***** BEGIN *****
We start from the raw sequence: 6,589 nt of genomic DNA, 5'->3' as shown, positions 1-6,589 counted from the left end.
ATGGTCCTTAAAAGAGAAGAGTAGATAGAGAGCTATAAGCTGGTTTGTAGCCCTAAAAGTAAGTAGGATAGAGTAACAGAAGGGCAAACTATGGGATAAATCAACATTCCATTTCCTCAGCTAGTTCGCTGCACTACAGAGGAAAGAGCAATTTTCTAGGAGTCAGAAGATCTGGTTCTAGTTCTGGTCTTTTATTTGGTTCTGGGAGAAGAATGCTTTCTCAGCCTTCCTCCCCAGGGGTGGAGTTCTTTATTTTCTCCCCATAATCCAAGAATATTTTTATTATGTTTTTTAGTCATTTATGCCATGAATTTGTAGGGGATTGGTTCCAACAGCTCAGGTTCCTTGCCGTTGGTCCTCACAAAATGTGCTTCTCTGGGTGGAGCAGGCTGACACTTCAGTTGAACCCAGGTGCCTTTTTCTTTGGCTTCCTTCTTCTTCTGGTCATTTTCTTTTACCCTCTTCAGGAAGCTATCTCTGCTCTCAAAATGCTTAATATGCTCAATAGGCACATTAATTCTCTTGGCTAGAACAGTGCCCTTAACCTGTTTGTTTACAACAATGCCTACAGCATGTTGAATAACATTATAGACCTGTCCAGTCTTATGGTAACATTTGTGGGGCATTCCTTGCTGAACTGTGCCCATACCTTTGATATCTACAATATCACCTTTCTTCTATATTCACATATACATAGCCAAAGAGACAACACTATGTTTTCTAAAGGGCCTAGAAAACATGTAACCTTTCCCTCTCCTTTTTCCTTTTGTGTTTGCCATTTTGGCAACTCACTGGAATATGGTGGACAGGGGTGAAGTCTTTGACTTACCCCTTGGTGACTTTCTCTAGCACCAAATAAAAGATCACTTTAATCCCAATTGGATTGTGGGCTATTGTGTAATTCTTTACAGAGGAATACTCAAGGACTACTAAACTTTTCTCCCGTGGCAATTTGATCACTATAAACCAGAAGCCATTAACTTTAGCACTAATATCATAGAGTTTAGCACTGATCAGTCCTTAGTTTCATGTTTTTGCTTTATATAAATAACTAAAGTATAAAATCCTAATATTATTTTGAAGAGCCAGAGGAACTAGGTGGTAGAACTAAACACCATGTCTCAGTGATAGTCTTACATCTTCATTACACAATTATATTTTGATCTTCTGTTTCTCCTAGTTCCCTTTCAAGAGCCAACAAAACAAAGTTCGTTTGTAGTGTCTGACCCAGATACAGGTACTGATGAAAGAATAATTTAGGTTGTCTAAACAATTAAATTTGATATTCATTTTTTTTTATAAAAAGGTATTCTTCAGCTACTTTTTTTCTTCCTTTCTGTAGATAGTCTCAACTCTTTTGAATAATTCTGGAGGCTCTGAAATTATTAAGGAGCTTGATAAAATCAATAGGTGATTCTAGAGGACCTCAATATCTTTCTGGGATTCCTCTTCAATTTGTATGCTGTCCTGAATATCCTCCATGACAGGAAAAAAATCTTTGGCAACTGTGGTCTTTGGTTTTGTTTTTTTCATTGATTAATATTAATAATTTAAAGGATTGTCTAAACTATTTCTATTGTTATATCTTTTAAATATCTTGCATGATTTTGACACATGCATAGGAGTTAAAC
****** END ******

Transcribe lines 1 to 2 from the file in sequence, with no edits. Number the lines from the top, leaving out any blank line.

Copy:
We start from the raw sequence: 6,589 nt of genomic DNA, 5'->3' as shown, positions 1-6,589 counted from the left end.
ATGGTCCTTAAAAGAGAAGAGTAGATAGAGAGCTATAAGCTGGTTTGTAGCCCTAAAAGTAAGTAGGATAGAGTAACAGAAGGGCAAACTATGGGATAAATCAACATTCCATTTCCTCAGCTAGTTCGCTGCACTACAGAGGAAAGAGCAATTTTCTAGGAGTCAGAAGATCTGGTTCTAGTTCTGGTCTTTTATTTGGTTCTGGGAGAAGAATGCTTTCTCAGCCTTCCTCCCCAGGGGTGGAGTTCTTTATTTTCTCCCCATAATCCAAGAATATTTTTATTATGTTTTTTAGTCATTTATGCCATGAATTTGTAGGGGATTGGTTCCAACAGCTCAGGTTCCTTGCCGTTGGTCCTCACAAAATGTGCTTCTCTGGGTGGAGCAGGCTGACACTTCAGTTGAACCCAGGTGCCTTTTTCTTTGGCTTCCTTCTTCTTCTGGTCATTTTCTTTTACCCTCTTCAGGAAGCTATCTCTGCTCTCAAAATGCTTAATATGCTCAATAGGCACATTAATTCTCTTGGCTAGAACAGTGCCCTTAACCTGTTTGTTTACAACAATGCCTACAGCATGTTGAATAACATTATAGACCTGTCCAGTCTTATGGTAACATTTGTGGGGCATTCCTTGCTGAACTGTGCCCATACCTTTGATATCTACAATATCACCTTTCTTCTATATTCACATATACATAGCCAAAGAGACAACACTATGTTTTCTAAAGGGCCTAGAAAACATGTAACCTTTCCCTCTCCTTTTTCCTTTTGTGTTTGCCATTTTGGCAACTCACTGGAATATGGTGGACAGGGGTGAAGTCTTTGACTTACCCCTTGGTGACTTTCTCTAGCACCAAATAAAAGATCACTTTAATCCCAATTGGATTGTGGGCTATTGTGTAATTCTTTACAGAGGAATACTCAAGGACTACTAAACTTTTCTCCCGTGGCAATTTGATCACTATAAACCAGAAGCCATTAACTTTAGCACTAATATCATAGAGTTTAGCACTGATCAGTCCTTAGTTTCATGTTTTTGCTTTATATAAATAACTAAAGTATAAAATCCTAATATTATTTTGAAGAGCCAGAGGAACTAGGTGGTAGAACTAAACACCATGTCTCAGTGATAGTCTTACATCTTCATTACACAATTATATTTTGATCTTCTGTTTCTCCTAGTTCCCTTTCAAGAGCCAACAAAACAAAGTTCGTTTGTAGTGTCTGACCCAGATACAGGTACTGATGAAAGAATAATTTAGGTTGTCTAAACAATTAAATTTGATATTCATTTTTTTTTATAAAAAGGTATTCTTCAGCTACTTTTTTTCTTCCTTTCTGTAGATAGTCTCAACTCTTTTGAATAATTCTGGAGGCTCTGAAATTATTAAGGAGCTTGATAAAATCAATAGGTGATTCTAGAGGACCTCAATATCTTTCTGGGATTCCTCTTCAATTTGTATGCTGTCCTGAATATCCTCCATGACAGGAAAAAAATCTTTGGCAACTGTGGTCTTTGGTTTTGTTTTTTTCATTGATTAATATTAATAATTTAAAGGATTGTCTAAACTATTTCTATTGTTATATCTTTTAAATATCTTGCATGATTTTGACACATGCATAGGAGTTAAAC